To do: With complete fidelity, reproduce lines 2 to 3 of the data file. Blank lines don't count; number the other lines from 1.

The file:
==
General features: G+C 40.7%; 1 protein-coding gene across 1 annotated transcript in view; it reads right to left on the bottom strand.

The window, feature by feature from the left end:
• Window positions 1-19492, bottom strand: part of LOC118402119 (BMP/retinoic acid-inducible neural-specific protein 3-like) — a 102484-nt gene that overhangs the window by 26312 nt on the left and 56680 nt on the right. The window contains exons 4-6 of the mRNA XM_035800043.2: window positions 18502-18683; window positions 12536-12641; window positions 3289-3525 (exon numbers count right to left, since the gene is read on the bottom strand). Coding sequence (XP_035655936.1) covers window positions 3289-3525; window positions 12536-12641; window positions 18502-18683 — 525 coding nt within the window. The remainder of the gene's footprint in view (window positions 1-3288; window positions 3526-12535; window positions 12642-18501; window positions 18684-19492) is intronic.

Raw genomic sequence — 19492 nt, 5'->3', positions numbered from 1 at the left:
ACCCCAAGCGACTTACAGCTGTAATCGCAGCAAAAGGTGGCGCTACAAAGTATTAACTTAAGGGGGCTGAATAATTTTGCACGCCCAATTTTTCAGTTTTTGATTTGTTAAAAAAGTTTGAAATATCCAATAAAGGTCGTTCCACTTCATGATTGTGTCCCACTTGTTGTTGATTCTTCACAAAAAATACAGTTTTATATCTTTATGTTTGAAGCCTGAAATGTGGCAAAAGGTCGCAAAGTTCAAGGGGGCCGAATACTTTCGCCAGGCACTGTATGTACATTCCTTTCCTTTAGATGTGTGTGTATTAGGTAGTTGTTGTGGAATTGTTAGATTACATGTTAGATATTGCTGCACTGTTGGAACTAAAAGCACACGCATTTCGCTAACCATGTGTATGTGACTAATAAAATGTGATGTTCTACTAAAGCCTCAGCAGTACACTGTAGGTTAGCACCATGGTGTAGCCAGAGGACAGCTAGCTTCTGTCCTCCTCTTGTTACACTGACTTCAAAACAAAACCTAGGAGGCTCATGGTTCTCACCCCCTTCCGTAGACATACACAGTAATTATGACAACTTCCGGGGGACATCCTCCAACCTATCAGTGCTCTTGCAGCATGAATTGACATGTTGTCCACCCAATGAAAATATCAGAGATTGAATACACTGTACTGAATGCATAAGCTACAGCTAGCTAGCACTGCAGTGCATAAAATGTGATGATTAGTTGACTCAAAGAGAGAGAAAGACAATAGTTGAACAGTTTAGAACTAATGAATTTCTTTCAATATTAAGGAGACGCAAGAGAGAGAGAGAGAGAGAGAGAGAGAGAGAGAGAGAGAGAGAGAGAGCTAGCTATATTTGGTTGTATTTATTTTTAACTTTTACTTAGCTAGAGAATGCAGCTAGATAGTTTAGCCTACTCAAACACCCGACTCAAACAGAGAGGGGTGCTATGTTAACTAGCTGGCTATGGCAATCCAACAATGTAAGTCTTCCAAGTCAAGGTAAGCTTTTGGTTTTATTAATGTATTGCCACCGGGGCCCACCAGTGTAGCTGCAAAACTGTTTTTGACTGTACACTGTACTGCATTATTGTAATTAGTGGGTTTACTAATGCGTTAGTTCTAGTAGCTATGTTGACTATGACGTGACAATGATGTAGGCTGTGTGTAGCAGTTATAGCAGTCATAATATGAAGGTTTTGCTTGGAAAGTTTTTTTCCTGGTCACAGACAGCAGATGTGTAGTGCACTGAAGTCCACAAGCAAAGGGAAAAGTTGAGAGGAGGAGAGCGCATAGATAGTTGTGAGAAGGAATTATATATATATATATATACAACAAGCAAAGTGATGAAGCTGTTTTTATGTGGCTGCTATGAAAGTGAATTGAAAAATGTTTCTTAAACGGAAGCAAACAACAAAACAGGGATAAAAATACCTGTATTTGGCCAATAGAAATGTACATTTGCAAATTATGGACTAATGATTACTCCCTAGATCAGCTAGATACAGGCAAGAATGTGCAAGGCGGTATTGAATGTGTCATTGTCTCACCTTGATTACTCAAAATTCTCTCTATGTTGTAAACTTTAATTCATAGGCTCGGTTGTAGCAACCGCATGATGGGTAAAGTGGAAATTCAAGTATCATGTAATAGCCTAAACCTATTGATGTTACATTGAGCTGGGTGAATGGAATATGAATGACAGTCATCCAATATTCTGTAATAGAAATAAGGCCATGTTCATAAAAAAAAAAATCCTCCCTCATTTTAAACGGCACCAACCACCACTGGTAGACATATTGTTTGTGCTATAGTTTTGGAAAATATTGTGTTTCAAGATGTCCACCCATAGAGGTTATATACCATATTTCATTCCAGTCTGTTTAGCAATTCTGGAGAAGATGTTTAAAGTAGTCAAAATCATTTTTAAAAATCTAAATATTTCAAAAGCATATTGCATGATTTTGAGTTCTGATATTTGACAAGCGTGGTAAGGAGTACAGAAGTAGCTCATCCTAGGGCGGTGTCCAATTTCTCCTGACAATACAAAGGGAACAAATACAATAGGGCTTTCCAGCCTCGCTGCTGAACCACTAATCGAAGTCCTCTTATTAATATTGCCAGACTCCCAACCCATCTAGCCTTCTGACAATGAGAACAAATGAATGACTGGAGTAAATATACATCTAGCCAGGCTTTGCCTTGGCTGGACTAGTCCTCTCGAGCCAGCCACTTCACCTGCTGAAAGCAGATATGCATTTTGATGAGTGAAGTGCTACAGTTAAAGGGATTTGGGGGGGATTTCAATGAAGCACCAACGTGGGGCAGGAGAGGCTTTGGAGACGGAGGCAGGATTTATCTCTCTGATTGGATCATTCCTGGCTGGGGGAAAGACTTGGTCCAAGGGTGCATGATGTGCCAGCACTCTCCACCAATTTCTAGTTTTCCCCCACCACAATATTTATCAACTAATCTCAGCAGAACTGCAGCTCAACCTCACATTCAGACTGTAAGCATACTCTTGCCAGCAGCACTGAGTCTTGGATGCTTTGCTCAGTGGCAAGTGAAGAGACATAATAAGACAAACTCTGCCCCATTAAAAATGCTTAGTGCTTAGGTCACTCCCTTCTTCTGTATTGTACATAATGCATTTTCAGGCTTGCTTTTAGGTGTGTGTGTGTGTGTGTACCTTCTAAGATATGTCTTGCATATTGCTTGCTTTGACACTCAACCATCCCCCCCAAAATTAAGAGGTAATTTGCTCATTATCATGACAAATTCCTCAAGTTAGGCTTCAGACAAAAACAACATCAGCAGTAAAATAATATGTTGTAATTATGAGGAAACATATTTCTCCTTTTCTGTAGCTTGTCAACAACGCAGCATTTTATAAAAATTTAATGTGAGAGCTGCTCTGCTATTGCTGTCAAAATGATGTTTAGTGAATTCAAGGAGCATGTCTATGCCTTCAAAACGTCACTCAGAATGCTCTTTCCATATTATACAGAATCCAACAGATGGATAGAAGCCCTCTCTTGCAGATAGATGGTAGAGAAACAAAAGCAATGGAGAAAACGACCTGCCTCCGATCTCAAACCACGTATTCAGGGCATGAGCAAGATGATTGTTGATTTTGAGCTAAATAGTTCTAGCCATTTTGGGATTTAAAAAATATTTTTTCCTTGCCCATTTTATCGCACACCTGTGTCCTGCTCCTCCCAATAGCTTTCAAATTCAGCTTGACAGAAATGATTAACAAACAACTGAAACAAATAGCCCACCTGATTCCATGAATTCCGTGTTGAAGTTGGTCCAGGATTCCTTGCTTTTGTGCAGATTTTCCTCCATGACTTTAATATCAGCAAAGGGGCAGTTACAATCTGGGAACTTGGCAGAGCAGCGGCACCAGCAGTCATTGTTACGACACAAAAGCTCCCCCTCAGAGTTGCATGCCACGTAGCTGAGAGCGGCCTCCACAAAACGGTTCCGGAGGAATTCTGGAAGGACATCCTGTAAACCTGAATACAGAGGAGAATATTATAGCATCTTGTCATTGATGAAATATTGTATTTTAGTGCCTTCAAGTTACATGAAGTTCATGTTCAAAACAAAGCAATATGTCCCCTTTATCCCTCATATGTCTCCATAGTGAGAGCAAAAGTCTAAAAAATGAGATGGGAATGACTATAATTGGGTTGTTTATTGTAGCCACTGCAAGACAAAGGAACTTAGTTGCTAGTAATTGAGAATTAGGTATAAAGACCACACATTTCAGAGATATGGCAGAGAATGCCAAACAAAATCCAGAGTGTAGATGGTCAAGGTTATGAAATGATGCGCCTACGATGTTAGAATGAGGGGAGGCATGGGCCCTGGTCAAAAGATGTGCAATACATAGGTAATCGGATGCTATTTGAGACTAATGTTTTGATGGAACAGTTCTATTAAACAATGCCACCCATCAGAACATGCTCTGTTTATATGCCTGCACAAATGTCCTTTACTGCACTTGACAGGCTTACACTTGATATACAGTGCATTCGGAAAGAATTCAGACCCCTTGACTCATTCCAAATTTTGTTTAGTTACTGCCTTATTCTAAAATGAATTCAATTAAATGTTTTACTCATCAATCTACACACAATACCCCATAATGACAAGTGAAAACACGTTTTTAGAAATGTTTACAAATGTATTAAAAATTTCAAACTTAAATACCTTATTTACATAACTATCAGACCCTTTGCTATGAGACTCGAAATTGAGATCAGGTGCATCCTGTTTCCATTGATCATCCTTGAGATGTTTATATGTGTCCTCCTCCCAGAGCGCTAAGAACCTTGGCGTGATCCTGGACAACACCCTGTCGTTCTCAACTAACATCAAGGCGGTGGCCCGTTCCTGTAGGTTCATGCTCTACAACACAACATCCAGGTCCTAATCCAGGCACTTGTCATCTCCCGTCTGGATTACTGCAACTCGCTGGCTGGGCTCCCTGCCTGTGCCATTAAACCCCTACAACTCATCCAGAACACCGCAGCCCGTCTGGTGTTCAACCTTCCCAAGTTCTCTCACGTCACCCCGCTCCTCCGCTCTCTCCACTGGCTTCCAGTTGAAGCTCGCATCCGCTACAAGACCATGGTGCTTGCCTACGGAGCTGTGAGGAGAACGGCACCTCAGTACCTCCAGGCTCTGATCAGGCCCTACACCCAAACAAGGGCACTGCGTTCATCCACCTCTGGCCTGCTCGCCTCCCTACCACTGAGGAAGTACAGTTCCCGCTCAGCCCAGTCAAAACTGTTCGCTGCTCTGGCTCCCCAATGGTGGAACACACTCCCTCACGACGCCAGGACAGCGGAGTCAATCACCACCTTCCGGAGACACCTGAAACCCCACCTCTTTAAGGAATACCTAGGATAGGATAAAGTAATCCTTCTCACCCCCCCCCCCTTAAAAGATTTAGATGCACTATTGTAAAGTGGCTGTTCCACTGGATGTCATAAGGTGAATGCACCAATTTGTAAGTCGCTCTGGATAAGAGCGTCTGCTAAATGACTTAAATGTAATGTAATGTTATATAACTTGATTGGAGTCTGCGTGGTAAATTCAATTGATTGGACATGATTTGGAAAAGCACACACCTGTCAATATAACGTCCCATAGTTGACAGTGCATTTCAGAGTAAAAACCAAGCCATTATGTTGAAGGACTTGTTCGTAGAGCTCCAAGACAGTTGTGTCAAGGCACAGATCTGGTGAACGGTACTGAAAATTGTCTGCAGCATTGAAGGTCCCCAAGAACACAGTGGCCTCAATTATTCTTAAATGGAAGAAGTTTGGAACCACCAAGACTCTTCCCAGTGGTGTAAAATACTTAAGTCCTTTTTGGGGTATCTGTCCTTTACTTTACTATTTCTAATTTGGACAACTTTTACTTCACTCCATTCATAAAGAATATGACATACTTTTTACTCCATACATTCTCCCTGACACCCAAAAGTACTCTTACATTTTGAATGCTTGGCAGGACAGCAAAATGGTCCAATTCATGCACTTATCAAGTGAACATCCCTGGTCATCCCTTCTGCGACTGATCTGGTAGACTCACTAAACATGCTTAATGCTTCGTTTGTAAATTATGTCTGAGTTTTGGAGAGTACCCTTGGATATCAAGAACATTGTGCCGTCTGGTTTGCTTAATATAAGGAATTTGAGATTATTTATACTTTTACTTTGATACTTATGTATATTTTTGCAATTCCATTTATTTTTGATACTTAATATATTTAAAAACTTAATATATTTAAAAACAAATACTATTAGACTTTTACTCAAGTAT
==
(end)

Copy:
The window, feature by feature from the left end:
• Window positions 1-19492, bottom strand: part of LOC118402119 (BMP/retinoic acid-inducible neural-specific protein 3-like) — a 102484-nt gene that overhangs the window by 26312 nt on the left and 56680 nt on the right. The window contains exons 4-6 of the mRNA XM_035800043.2: window positions 18502-18683; window positions 12536-12641; window positions 3289-3525 (exon numbers count right to left, since the gene is read on the bottom strand). Coding sequence (XP_035655936.1) covers window positions 3289-3525; window positions 12536-12641; window positions 18502-18683 — 525 coding nt within the window. The remainder of the gene's footprint in view (window positions 1-3288; window positions 3526-12535; window positions 12642-18501; window positions 18684-19492) is intronic.